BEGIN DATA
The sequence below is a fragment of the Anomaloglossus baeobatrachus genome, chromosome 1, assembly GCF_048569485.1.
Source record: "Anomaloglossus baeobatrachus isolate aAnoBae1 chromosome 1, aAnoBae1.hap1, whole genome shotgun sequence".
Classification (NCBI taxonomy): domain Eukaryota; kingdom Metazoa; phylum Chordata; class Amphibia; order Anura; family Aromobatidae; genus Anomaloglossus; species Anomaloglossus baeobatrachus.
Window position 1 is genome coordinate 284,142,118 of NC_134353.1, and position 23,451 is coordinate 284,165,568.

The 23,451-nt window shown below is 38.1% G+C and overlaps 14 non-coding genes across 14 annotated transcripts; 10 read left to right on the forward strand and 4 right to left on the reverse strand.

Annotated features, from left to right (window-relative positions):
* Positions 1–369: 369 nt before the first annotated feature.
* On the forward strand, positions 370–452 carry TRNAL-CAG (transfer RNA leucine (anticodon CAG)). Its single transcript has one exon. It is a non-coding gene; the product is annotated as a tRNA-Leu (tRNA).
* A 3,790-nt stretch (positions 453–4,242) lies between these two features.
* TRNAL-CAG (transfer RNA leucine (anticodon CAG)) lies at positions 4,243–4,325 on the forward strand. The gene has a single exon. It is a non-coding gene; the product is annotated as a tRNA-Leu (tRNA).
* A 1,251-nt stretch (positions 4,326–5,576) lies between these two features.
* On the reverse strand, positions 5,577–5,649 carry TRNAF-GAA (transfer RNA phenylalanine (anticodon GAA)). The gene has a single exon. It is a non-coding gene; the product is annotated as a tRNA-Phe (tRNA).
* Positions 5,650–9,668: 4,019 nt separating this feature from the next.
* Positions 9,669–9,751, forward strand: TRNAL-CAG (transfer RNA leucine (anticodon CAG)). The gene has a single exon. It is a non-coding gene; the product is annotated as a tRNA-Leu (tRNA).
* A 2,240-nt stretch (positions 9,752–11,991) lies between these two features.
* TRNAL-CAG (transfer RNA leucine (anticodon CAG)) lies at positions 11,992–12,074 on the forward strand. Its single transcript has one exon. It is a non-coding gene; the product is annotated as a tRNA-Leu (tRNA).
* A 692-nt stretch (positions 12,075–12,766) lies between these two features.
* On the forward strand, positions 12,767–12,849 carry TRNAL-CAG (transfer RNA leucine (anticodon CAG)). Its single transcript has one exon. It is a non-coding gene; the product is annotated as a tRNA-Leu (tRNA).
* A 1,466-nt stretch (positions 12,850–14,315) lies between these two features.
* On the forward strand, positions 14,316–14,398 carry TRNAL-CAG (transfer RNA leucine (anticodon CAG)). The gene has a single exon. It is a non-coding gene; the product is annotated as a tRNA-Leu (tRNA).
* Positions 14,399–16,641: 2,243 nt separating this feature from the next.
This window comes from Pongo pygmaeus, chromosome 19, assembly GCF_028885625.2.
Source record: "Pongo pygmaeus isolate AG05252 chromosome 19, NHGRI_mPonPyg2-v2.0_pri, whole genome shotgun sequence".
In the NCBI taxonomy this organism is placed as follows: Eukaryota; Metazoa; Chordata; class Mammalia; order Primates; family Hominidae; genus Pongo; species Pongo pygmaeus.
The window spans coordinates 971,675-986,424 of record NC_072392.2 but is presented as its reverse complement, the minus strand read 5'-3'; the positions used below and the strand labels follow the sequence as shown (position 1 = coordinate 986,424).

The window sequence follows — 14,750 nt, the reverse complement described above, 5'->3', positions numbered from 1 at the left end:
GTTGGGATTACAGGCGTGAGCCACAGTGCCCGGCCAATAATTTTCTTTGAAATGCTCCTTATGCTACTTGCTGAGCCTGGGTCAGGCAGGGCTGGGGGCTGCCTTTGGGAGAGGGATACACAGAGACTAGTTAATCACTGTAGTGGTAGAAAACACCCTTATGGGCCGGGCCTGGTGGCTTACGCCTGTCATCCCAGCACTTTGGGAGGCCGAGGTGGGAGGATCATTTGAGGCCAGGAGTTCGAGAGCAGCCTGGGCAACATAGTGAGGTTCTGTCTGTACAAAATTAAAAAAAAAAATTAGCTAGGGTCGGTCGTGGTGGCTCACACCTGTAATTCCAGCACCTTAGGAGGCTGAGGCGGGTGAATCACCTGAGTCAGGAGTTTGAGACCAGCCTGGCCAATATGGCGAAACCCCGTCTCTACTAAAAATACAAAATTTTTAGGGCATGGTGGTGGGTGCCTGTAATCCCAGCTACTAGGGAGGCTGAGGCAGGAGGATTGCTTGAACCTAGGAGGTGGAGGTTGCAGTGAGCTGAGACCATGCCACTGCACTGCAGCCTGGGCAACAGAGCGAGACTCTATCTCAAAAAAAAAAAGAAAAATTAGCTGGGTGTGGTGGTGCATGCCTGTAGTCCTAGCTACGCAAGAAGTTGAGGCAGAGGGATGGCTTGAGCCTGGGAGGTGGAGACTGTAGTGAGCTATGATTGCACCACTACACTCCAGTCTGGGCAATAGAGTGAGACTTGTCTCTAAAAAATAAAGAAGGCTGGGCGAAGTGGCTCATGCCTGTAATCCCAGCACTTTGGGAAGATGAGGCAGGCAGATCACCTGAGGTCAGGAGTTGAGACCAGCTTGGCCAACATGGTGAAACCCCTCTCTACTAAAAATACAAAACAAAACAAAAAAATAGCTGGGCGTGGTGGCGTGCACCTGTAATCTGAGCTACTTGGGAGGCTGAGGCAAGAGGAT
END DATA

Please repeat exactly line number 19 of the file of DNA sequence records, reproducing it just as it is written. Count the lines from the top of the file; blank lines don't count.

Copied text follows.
* A 1,466-nt stretch (positions 12,850–14,315) lies between these two features.